What is joint attention? Joint attention is the sharing of an experience between a child and a partner.. During the infant stage, this partner is the parent/caregiver. A shared experience is looking at or directing attention to an object or event. Joint attention is an essential skill needed for language, speech, and social skills.
The beginning of joint aftention in an infants can be noted during nursing or feeding, when there is face to face contact. Many times children with significant communication and social impairments have not developed joint attention.
Tell your child, “Look at me,” then tap his/her face and then your face. After you have given this verbal cue, give your child time to respond.
Point to a toy that your child likes and say, “look.” Gently turn his/her head toward the toy. When he/she looks at it, play with the toy or give it to him/her.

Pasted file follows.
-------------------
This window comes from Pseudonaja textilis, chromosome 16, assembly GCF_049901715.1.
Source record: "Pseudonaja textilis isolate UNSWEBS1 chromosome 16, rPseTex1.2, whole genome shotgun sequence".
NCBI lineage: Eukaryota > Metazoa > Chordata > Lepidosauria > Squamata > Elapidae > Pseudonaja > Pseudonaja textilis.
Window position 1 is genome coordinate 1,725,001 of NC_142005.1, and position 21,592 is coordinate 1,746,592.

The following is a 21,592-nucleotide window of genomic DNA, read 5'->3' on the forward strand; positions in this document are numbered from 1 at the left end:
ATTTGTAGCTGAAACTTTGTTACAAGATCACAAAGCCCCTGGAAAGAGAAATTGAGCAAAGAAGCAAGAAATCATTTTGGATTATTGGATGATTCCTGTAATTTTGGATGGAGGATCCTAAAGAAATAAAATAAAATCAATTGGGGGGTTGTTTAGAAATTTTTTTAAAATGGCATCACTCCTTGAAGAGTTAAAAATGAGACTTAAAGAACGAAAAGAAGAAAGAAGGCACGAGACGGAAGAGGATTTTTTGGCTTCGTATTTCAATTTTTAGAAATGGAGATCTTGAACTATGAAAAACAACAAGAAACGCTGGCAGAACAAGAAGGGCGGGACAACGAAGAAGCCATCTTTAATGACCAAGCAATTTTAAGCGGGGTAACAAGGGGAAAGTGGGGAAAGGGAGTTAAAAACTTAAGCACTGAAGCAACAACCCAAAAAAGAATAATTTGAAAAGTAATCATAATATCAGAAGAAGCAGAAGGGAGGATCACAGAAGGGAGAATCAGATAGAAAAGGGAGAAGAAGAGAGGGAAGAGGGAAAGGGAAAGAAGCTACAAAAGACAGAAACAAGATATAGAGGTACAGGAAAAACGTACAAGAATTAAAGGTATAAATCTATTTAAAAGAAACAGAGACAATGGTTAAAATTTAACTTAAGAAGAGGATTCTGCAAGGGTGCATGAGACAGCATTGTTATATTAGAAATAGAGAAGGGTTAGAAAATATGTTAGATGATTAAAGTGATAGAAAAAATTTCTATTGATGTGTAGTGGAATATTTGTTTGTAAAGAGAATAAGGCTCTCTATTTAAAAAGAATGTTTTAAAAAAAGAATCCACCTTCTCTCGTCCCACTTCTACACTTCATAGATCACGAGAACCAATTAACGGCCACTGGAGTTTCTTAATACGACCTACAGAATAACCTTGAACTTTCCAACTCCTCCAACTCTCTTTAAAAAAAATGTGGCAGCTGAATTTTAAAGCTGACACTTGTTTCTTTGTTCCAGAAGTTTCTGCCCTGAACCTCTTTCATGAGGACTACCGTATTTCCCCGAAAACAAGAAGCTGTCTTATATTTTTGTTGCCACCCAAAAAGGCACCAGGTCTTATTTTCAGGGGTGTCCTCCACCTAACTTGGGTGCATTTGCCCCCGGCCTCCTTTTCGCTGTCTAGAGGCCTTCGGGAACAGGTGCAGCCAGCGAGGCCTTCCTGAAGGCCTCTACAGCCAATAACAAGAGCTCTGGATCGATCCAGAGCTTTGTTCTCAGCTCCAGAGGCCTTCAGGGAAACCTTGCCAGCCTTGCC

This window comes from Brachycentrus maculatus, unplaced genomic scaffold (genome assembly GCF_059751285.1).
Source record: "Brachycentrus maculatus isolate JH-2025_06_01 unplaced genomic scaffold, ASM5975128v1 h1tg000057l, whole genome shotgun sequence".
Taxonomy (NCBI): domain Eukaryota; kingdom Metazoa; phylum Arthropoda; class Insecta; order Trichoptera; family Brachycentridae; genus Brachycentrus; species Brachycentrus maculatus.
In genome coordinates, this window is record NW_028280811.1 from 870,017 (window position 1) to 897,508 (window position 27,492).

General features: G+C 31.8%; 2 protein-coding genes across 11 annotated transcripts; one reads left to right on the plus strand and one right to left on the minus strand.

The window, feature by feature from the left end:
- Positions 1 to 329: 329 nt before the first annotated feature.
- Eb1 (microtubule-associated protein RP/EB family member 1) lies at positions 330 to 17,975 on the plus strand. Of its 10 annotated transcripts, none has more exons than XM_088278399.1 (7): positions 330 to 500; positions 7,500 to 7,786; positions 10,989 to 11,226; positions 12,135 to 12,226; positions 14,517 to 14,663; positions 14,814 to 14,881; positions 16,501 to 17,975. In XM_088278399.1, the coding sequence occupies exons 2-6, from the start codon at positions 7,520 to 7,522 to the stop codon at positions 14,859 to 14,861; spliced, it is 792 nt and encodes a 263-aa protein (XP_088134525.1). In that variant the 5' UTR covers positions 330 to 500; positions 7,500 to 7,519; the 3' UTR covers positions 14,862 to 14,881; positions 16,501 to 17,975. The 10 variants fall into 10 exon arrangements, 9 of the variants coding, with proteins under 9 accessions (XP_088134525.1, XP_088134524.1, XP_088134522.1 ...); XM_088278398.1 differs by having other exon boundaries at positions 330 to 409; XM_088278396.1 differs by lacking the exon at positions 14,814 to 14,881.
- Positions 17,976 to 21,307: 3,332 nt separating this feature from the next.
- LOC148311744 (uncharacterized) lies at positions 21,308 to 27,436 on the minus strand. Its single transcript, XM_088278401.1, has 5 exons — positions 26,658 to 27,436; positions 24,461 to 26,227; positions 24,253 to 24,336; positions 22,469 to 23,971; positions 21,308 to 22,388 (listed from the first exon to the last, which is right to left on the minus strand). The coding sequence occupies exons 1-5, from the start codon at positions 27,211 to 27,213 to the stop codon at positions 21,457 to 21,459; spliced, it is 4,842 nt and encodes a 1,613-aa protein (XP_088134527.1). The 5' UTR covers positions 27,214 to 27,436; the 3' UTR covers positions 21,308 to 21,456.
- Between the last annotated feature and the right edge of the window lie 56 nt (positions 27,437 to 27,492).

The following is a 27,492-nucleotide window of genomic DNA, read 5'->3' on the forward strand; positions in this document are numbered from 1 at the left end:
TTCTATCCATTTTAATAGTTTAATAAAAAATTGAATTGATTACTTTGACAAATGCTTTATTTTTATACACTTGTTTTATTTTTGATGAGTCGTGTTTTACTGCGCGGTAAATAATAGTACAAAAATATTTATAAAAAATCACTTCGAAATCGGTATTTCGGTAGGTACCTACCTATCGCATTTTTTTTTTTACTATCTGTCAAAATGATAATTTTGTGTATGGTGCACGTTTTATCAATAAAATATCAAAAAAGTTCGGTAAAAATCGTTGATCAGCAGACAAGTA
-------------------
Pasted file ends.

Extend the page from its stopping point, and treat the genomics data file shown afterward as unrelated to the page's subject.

Hold up a toy or favorite item and say, “look.” Your child should look at you and then the object. Reward by giving the toy to your child.
Blow bubbles and say, “look.” Point as your child traces the bubbles. Blow more bubbles when he/she looks at you, repeat the word “look,” and point.
Blow up a balloon, but don’t tie it or let it go. Say, “look,” and release it when your child looks.
When your child becomes interested in books, point to a picture and say, “look.” Help your child point to pictures. The goal is for your child to look at you and then the picture. By sharing awareness and interest in the same picture or book you are achieving joint attention.
When another family member comes into the room, point and say, “look.” Reward your child for looking with a physical activity, such as tickling or patting.